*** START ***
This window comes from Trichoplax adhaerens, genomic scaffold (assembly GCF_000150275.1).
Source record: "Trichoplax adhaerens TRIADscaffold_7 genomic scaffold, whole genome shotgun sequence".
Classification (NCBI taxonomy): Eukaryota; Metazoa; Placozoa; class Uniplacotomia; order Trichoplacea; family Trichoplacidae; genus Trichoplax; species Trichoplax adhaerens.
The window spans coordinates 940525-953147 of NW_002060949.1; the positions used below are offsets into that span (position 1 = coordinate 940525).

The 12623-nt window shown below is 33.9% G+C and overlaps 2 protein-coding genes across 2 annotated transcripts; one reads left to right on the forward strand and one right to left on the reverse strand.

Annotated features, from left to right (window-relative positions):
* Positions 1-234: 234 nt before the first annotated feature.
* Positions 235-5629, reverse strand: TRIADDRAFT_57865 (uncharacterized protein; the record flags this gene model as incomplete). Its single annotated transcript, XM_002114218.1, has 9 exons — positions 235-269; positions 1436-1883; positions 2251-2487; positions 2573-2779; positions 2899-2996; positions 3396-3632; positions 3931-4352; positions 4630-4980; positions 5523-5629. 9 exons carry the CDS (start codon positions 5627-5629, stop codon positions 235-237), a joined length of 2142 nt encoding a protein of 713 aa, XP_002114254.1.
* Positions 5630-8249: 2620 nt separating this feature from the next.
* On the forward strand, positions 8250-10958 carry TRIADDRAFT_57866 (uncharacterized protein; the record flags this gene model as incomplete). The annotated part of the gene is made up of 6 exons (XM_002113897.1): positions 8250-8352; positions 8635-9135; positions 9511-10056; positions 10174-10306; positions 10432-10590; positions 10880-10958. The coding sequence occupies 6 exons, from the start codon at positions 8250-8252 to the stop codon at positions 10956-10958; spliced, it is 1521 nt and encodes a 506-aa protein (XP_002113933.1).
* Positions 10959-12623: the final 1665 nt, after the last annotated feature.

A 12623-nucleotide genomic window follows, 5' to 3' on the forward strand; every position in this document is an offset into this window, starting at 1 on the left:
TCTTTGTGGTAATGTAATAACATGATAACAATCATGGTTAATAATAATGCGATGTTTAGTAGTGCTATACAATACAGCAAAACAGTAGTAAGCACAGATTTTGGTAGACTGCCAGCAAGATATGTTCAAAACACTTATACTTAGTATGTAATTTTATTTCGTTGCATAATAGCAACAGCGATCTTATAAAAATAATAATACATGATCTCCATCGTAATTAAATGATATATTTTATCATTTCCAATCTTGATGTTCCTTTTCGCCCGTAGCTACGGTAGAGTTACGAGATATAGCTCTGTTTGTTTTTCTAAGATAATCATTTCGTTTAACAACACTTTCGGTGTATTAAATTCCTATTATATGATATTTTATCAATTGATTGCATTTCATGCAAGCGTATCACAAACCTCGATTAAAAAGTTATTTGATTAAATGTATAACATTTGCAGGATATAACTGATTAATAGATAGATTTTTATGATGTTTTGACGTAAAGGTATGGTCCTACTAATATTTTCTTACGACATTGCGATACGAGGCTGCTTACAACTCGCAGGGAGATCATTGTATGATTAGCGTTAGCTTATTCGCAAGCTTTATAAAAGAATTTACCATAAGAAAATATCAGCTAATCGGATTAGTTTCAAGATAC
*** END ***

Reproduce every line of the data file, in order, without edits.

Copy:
This window comes from Trichoplax adhaerens, genomic scaffold (assembly GCF_000150275.1).
Source record: "Trichoplax adhaerens TRIADscaffold_7 genomic scaffold, whole genome shotgun sequence".
Classification (NCBI taxonomy): Eukaryota; Metazoa; Placozoa; class Uniplacotomia; order Trichoplacea; family Trichoplacidae; genus Trichoplax; species Trichoplax adhaerens.
The window spans coordinates 940525-953147 of NW_002060949.1; the positions used below are offsets into that span (position 1 = coordinate 940525).

The 12623-nt window shown below is 33.9% G+C and overlaps 2 protein-coding genes across 2 annotated transcripts; one reads left to right on the forward strand and one right to left on the reverse strand.

Annotated features, from left to right (window-relative positions):
* Positions 1-234: 234 nt before the first annotated feature.
* Positions 235-5629, reverse strand: TRIADDRAFT_57865 (uncharacterized protein; the record flags this gene model as incomplete). Its single annotated transcript, XM_002114218.1, has 9 exons — positions 235-269; positions 1436-1883; positions 2251-2487; positions 2573-2779; positions 2899-2996; positions 3396-3632; positions 3931-4352; positions 4630-4980; positions 5523-5629. 9 exons carry the CDS (start codon positions 5627-5629, stop codon positions 235-237), a joined length of 2142 nt encoding a protein of 713 aa, XP_002114254.1.
* Positions 5630-8249: 2620 nt separating this feature from the next.
* On the forward strand, positions 8250-10958 carry TRIADDRAFT_57866 (uncharacterized protein; the record flags this gene model as incomplete). The annotated part of the gene is made up of 6 exons (XM_002113897.1): positions 8250-8352; positions 8635-9135; positions 9511-10056; positions 10174-10306; positions 10432-10590; positions 10880-10958. The coding sequence occupies 6 exons, from the start codon at positions 8250-8252 to the stop codon at positions 10956-10958; spliced, it is 1521 nt and encodes a 506-aa protein (XP_002113933.1).
* Positions 10959-12623: the final 1665 nt, after the last annotated feature.

A 12623-nucleotide genomic window follows, 5' to 3' on the forward strand; every position in this document is an offset into this window, starting at 1 on the left:
TCTTTGTGGTAATGTAATAACATGATAACAATCATGGTTAATAATAATGCGATGTTTAGTAGTGCTATACAATACAGCAAAACAGTAGTAAGCACAGATTTTGGTAGACTGCCAGCAAGATATGTTCAAAACACTTATACTTAGTATGTAATTTTATTTCGTTGCATAATAGCAACAGCGATCTTATAAAAATAATAATACATGATCTCCATCGTAATTAAATGATATATTTTATCATTTCCAATCTTGATGTTCCTTTTCGCCCGTAGCTACGGTAGAGTTACGAGATATAGCTCTGTTTGTTTTTCTAAGATAATCATTTCGTTTAACAACACTTTCGGTGTATTAAATTCCTATTATATGATATTTTATCAATTGATTGCATTTCATGCAAGCGTATCACAAACCTCGATTAAAAAGTTATTTGATTAAATGTATAACATTTGCAGGATATAACTGATTAATAGATAGATTTTTATGATGTTTTGACGTAAAGGTATGGTCCTACTAATATTTTCTTACGACATTGCGATACGAGGCTGCTTACAACTCGCAGGGAGATCATTGTATGATTAGCGTTAGCTTATTCGCAAGCTTTATAAAAGAATTTACCATAAGAAAATATCAGCTAATCGGATTAGTTTCAAGATAC